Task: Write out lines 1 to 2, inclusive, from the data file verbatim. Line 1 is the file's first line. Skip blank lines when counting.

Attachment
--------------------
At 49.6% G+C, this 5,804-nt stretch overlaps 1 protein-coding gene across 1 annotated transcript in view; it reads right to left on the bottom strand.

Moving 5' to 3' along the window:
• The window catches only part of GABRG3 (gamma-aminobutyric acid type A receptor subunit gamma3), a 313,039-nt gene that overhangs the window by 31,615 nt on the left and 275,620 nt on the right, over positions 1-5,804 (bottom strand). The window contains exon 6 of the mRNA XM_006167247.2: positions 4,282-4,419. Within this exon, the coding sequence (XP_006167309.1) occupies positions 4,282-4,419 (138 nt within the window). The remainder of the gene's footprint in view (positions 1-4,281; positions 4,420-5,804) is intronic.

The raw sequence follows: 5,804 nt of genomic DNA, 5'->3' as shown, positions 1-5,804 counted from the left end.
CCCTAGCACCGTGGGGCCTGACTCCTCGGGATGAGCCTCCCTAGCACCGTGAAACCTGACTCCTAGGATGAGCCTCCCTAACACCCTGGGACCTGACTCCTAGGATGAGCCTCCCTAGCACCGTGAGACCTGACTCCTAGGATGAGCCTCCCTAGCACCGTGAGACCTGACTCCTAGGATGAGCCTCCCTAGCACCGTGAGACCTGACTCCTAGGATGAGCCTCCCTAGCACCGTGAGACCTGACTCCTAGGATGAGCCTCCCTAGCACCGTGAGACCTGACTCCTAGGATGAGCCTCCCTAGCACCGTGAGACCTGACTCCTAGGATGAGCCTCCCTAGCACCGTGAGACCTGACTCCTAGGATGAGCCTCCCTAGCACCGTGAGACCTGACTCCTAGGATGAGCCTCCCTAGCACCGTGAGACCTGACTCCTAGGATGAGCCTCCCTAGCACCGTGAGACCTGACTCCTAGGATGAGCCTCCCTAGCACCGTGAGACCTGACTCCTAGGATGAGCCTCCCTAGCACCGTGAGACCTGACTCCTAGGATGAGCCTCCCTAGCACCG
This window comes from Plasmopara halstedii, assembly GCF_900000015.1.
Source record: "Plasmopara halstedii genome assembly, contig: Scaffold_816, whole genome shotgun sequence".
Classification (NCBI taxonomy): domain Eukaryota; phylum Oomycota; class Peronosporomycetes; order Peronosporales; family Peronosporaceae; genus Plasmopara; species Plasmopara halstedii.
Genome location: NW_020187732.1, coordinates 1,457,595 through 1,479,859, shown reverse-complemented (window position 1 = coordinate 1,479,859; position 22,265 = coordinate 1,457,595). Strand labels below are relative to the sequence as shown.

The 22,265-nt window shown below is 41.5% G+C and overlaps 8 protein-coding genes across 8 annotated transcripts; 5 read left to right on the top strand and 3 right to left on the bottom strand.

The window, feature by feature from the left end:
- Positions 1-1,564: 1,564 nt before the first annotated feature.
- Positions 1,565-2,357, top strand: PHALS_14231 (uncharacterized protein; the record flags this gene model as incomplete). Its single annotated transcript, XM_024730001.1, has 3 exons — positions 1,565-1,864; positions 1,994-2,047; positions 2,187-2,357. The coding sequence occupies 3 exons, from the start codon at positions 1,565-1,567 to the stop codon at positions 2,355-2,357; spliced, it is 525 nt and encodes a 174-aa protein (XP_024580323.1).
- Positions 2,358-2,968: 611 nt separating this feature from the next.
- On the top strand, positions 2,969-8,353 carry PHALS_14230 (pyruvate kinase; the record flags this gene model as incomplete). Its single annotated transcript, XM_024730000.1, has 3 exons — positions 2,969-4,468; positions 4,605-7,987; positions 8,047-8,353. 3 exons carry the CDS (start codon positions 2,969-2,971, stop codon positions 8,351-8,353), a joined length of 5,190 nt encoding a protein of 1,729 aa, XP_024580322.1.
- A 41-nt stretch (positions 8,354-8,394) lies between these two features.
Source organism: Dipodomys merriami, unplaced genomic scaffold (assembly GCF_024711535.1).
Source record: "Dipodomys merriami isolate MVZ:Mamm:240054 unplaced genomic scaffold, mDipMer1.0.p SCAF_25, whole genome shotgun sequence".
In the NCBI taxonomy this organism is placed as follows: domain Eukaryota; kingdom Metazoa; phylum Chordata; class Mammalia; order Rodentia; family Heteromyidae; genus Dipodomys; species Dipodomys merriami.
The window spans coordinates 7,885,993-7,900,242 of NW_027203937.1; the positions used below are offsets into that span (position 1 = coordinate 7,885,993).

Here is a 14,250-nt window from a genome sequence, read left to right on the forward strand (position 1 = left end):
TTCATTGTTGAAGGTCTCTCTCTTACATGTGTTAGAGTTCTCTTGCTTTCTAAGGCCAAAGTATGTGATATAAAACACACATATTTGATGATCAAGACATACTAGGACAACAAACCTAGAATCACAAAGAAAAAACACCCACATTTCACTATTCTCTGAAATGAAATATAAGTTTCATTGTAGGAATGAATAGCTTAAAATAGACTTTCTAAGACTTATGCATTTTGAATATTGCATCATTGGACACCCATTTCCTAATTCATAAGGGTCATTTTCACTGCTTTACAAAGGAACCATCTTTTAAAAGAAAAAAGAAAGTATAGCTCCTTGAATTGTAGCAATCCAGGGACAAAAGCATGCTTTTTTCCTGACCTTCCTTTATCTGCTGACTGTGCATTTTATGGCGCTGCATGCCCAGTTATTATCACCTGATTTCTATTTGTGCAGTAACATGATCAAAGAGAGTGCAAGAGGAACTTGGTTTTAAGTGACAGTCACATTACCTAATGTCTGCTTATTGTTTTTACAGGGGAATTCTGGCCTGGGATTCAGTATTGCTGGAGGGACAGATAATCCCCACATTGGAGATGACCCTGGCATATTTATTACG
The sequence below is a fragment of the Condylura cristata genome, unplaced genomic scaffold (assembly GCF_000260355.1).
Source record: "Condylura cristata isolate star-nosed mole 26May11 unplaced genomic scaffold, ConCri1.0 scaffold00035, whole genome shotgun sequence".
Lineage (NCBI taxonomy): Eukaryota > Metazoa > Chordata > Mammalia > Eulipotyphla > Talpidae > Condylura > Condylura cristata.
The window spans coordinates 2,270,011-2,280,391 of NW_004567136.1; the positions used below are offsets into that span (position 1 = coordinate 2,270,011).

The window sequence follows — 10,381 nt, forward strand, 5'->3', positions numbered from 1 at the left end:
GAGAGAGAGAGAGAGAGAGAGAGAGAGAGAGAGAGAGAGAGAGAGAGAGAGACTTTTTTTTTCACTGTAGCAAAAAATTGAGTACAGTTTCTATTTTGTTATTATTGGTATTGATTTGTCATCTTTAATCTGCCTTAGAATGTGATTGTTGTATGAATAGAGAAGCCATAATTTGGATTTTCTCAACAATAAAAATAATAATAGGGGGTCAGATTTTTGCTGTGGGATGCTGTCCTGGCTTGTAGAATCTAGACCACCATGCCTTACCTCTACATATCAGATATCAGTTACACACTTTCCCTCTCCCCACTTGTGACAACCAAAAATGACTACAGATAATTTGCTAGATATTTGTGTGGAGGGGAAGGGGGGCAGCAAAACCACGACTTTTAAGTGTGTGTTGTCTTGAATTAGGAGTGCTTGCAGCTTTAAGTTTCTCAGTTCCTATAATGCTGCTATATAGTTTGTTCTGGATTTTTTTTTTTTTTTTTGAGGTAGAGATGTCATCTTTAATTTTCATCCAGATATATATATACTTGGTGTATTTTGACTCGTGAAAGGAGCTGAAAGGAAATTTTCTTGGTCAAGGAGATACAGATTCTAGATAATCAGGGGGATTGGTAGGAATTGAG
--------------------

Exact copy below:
At 49.6% G+C, this 5,804-nt stretch overlaps 1 protein-coding gene across 1 annotated transcript in view; it reads right to left on the bottom strand.

Moving 5' to 3' along the window: